Physiological responses of the marine diatom Thalassiosira pseudonana to increased pCO2 and seawater acidity

Guiyuan Yang, Kunshan Gao
Marine Environmental Research 2012, 79: 142-51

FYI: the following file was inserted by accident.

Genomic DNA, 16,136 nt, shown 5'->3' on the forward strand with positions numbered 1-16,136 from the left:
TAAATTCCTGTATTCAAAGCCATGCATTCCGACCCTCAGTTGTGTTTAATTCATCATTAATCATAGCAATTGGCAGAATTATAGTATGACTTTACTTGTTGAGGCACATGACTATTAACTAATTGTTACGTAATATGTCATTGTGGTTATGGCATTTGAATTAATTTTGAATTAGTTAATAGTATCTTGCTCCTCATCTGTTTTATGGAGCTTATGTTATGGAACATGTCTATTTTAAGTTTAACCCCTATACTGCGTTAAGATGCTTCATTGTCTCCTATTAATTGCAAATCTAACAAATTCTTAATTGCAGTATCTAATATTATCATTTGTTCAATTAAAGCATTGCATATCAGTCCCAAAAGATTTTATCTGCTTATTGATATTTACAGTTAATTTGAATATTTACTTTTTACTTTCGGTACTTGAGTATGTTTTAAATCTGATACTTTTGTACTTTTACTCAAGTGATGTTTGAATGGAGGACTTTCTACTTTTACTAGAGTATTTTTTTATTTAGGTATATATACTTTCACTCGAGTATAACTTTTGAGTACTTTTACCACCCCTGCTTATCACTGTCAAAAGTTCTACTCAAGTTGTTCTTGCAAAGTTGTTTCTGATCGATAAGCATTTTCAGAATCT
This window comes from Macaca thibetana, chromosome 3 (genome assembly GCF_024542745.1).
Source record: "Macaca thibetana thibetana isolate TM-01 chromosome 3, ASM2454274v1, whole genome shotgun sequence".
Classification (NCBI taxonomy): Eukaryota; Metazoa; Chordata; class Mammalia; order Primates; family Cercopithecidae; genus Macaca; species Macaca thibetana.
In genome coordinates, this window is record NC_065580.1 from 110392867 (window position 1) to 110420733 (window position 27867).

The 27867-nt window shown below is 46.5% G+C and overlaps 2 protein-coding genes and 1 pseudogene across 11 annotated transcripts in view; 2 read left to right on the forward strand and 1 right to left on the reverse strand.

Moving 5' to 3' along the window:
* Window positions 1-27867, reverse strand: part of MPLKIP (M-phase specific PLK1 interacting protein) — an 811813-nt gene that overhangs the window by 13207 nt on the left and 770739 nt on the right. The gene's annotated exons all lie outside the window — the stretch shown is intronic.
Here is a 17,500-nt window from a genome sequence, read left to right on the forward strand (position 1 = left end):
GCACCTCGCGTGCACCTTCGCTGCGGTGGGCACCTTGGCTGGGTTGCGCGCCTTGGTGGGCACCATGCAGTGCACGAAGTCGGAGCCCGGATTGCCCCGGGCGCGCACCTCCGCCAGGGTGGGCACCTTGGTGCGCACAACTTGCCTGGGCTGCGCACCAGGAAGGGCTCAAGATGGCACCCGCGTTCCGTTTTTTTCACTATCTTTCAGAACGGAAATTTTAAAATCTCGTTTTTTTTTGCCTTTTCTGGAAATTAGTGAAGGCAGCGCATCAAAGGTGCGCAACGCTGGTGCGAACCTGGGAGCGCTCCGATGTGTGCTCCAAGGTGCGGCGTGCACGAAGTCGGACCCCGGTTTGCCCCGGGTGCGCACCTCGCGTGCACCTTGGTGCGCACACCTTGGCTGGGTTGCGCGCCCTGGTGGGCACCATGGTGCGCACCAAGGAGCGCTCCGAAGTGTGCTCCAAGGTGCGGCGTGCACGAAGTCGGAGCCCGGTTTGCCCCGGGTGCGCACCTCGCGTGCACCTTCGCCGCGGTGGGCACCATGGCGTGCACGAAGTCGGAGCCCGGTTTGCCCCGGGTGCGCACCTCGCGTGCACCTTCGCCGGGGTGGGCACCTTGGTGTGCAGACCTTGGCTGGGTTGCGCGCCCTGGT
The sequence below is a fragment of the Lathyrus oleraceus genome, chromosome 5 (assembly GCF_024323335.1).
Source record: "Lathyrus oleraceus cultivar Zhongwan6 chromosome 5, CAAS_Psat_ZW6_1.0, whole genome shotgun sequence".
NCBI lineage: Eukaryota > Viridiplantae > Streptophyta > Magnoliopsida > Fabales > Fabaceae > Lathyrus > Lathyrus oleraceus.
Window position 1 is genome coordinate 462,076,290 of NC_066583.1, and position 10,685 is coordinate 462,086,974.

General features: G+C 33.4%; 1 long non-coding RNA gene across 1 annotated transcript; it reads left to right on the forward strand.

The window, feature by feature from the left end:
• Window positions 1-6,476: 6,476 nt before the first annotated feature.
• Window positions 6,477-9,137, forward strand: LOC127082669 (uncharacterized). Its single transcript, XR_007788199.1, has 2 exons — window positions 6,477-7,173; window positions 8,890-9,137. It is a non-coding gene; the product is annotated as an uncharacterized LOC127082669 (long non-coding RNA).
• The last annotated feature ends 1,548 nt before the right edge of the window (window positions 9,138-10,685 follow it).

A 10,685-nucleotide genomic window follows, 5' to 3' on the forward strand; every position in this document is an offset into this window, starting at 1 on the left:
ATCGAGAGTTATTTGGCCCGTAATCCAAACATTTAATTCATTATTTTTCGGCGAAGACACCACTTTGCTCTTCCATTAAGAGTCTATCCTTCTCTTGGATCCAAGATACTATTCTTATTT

We studied the effects of elevated CO(2) concentration and seawater acidity on inorganic carbon acquisition, photoinhibition and photoprotection as well as growth and respiration in the marine diatom Thalassiosira pseudonana. After having grown under the elevated CO(2) level (1000 μatm, pH 7.83) at sub-saturating photosynthetically active radiation (PAR, 75 μmol photons m(-2) s(-1)) for 20 generations, photosynthesis and dark respiration of the alga increased by 25% (14.69 ± 2.55 fmol C cell(-1) h(-1)) and by 35% (4.42 ± 0.98 fmol O(2) cell(-1) h(-1)), respectively, compared to that grown under the ambient CO(2) level (390 μatm, pH 8.16), leading to insignificant effects on growth (1.09 ± 0.08 d(-1)v 1.04 ± 0.07 d(-1)). The photosynthetic affinity for CO(2) was lowered in the high-CO(2) grown cells, reflecting a down-regulation of the CO(2) concentrating mechanism (CCM). When exposed to an excessively high level of PAR, photochemical and non-photochemical quenching responded similarly in the low- and high-CO(2) grown cells, reflecting that photoinhibition was not influenced by the enriched level of CO(2). In T. pseudonana, it appeared that the energy saved due to the down-regulated CCM did not contribute to any additional light stress as previously found in another diatom Phaeodactylum tricornutum, indicating differential physiological responses to ocean acidification between these two diatom species.

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